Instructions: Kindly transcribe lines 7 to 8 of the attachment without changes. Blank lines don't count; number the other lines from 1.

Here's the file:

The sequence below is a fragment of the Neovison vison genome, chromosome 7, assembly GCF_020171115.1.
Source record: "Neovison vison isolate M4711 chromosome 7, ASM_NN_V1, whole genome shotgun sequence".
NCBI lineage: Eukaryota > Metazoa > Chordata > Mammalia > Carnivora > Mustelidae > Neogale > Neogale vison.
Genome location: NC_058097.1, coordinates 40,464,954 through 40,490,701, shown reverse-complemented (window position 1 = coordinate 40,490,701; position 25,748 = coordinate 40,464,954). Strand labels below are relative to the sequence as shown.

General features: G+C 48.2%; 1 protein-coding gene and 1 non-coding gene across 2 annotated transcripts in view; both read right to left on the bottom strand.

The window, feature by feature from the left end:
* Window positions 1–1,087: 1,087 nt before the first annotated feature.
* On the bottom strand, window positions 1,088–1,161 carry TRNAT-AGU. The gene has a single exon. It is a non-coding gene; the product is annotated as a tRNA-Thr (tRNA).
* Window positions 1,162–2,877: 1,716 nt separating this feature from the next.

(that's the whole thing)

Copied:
* Window positions 1–1,087: 1,087 nt before the first annotated feature.
* On the bottom strand, window positions 1,088–1,161 carry TRNAT-AGU. The gene has a single exon. It is a non-coding gene; the product is annotated as a tRNA-Thr (tRNA).